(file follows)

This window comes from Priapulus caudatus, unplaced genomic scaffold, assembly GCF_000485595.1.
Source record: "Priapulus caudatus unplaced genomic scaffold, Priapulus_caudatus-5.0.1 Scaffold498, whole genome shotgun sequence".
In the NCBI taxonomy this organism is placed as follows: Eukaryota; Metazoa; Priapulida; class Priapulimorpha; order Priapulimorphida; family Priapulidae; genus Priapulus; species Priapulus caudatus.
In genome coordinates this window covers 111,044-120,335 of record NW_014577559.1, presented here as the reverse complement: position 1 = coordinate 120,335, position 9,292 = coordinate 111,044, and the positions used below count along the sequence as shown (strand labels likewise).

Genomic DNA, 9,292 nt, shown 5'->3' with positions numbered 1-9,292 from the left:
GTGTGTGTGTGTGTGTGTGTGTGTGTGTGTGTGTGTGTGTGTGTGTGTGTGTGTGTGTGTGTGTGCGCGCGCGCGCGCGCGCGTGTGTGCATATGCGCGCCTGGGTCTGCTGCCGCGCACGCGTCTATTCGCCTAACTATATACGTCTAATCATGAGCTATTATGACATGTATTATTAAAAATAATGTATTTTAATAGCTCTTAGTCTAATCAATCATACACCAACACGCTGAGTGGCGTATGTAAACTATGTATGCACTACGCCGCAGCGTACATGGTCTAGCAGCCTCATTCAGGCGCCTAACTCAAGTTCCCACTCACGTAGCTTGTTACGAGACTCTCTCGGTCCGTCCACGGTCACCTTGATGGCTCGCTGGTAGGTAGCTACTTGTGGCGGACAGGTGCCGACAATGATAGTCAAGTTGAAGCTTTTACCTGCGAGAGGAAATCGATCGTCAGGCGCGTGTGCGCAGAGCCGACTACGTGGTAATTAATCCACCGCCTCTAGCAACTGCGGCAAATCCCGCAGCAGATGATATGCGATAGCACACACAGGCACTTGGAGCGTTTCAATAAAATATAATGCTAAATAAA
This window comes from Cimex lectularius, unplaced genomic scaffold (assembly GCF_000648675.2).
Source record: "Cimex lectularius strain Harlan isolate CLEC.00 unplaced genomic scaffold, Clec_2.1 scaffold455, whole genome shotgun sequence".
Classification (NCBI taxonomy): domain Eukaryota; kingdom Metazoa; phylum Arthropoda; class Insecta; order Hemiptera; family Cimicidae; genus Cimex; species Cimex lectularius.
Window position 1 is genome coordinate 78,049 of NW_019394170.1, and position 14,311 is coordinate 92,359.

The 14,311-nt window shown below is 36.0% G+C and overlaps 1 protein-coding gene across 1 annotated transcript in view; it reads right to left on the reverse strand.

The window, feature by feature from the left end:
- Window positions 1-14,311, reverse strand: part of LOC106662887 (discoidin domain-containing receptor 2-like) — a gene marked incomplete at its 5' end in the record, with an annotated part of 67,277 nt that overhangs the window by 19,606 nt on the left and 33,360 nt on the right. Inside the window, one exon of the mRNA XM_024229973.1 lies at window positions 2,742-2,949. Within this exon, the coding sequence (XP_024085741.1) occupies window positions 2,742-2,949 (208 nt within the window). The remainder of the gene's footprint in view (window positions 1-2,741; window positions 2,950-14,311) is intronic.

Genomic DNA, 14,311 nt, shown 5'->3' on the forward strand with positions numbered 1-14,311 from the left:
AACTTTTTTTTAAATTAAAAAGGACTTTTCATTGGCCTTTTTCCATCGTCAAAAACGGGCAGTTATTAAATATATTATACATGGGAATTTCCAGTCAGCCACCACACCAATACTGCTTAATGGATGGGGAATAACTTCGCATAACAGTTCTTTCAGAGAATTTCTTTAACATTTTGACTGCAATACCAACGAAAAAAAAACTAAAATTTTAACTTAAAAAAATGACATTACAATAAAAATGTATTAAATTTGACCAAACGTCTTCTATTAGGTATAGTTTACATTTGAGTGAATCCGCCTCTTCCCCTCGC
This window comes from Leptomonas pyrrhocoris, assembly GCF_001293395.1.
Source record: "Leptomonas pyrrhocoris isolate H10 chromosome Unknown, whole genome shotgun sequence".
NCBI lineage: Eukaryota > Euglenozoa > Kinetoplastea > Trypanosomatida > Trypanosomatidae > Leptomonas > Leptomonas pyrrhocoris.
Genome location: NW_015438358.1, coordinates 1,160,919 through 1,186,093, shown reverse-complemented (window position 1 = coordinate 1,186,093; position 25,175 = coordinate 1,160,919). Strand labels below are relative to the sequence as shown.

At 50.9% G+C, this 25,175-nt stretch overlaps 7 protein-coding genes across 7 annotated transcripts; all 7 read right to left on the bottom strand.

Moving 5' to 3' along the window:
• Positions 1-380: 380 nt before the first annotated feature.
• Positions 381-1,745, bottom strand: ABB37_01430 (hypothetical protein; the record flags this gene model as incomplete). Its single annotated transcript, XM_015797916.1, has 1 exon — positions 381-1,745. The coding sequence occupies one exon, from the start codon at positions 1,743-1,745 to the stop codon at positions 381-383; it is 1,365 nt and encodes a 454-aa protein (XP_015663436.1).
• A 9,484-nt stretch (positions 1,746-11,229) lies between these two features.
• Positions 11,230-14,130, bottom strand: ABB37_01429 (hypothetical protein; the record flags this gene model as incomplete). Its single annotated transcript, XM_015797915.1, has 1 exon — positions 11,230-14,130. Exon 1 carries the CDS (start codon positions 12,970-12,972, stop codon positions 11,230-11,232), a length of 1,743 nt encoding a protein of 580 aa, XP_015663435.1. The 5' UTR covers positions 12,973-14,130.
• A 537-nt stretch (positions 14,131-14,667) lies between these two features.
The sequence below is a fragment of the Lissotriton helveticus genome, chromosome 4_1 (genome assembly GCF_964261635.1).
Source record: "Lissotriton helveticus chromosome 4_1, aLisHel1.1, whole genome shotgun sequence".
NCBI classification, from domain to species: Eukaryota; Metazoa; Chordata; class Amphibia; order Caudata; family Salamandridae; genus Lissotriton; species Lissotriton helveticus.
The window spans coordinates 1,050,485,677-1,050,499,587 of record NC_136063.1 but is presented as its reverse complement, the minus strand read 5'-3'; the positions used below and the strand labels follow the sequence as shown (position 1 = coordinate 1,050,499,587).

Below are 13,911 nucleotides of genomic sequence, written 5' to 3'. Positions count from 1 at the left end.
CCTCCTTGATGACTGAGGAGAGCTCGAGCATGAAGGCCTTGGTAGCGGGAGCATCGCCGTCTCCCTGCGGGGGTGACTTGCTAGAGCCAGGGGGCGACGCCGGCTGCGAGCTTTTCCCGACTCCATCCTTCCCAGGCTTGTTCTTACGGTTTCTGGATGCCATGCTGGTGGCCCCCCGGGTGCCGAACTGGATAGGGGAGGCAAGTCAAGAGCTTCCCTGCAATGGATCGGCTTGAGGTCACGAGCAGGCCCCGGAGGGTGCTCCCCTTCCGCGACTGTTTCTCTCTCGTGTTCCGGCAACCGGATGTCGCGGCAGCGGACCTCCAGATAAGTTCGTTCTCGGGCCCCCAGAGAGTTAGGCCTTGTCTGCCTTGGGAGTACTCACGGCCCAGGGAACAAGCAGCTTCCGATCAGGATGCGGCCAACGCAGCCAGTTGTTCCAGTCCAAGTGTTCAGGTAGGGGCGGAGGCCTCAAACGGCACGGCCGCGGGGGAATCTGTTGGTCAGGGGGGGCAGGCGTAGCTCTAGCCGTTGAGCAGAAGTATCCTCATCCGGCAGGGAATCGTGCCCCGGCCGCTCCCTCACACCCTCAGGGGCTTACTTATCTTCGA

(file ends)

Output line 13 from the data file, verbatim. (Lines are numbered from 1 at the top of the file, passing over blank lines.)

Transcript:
- Window positions 1-14,311, reverse strand: part of LOC106662887 (discoidin domain-containing receptor 2-like) — a gene marked incomplete at its 5' end in the record, with an annotated part of 67,277 nt that overhangs the window by 19,606 nt on the left and 33,360 nt on the right. Inside the window, one exon of the mRNA XM_024229973.1 lies at window positions 2,742-2,949. Within this exon, the coding sequence (XP_024085741.1) occupies window positions 2,742-2,949 (208 nt within the window). The remainder of the gene's footprint in view (window positions 1-2,741; window positions 2,950-14,311) is intronic.